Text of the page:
Snowing on warmists’ parade March 6, 2010Posted by BlueGreen in Deception, Misrepresentation.
Here, Bolt reckons:
I don’t think global warming is working out quite as warmists predicted:
He then links to a graphic via Watts via Steven Goddard demonstrating that:
Of course, as is usual with Bolt and his cohorts, they don’t actually tells us just what the “wamists” did actually predict. But if that’s what they wanted to do, why didn’t they show or quote the predictions that have been contradicted by this weather? Because, the IPCC predictions are not contradicted.
Fortunately, this has already been debunked when Bolt previously alluded to this misrepresentation about the northern hemisphere winter and snowfall.
the IPCC has said in relation to snowfall (amount and coverage):
In general, snow amount and snow coverage decreases in the NH (Supplementary Material, Figure S10.1). However, in a few regions (e.g., Siberia), snow amount is projected to increase. This is attributed to the increase in precipitation (snowfall) from autumn to winter (Meleshko et al., 2004; Hosaka et al., 2005).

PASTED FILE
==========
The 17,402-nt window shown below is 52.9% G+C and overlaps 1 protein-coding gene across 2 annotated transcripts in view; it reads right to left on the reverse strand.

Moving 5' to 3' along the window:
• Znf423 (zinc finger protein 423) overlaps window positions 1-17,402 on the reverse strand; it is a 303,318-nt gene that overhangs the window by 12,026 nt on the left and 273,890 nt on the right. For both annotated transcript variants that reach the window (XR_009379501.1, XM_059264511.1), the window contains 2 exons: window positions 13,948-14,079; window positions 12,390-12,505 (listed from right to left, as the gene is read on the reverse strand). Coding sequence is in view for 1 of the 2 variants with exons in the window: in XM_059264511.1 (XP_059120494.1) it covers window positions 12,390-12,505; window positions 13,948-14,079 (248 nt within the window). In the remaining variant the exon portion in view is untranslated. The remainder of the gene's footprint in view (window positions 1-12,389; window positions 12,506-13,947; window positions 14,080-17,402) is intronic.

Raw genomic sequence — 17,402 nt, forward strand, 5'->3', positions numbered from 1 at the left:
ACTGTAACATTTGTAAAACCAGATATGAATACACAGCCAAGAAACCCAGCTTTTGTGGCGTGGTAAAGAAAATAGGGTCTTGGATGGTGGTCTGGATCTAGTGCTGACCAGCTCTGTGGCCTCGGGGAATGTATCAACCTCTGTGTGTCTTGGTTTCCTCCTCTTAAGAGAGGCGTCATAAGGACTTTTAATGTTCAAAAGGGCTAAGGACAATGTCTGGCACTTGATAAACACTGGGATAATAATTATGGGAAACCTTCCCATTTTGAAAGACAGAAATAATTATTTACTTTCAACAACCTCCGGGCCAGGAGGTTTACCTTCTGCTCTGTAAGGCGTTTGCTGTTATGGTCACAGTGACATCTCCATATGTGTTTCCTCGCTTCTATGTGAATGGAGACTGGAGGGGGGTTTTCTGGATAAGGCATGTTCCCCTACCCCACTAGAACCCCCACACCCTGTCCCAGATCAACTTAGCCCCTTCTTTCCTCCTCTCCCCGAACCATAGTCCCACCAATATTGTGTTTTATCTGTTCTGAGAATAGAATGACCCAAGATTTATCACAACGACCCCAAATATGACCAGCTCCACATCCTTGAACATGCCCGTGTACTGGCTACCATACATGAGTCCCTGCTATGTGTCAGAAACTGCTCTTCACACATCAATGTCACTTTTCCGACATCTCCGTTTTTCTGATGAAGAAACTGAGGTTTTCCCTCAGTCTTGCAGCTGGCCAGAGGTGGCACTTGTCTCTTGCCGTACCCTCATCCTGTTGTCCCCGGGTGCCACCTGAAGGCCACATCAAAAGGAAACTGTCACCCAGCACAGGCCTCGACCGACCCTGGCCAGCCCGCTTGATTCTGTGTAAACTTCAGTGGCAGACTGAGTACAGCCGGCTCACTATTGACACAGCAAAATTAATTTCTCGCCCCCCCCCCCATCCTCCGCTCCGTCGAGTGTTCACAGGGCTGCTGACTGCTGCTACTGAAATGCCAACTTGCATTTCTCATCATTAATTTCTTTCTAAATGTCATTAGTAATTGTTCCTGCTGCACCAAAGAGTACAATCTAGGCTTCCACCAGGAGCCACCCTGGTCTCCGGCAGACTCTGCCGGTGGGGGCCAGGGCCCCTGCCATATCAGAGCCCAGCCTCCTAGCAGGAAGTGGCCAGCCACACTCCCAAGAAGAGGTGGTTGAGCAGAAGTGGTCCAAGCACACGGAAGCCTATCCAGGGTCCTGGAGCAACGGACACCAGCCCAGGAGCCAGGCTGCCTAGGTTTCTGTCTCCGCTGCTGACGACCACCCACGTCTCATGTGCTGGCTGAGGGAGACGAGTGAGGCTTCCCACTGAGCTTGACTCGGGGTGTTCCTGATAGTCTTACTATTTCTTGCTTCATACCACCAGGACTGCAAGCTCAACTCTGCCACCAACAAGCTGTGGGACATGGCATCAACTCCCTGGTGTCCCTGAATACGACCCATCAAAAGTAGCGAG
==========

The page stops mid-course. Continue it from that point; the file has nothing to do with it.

Then, via Watts, via Steve Goddard, Bolt claims:
Bolt reproduces Goddard’s plot of data from Rutgers University Global Snow Lab purportedly attempting to show that “winter” snowfall over the northern hemisphere has significantly increased.
But look: Tamino has clearly demonstrated that:
Goddard purposely truncated the snowfall data before 1988 back to1967 (ignoring 21 years of data) and used only January & February (claiming this represents winter – what happened to December?) data, to produce a classic cherry-picked trend. Use the whole data series, i.e. all months and all years and:
If we look at monthly snow cover anomaly for all months of the year covered by the Rutgers data we see a long-term decline of 37,000 km^2/year, which is statistically significant.
But what happens when data from all years for just the winter months are used:
If we fit a line to all the winter-season data, we get a t-value of 0.211 — nowhere near significant.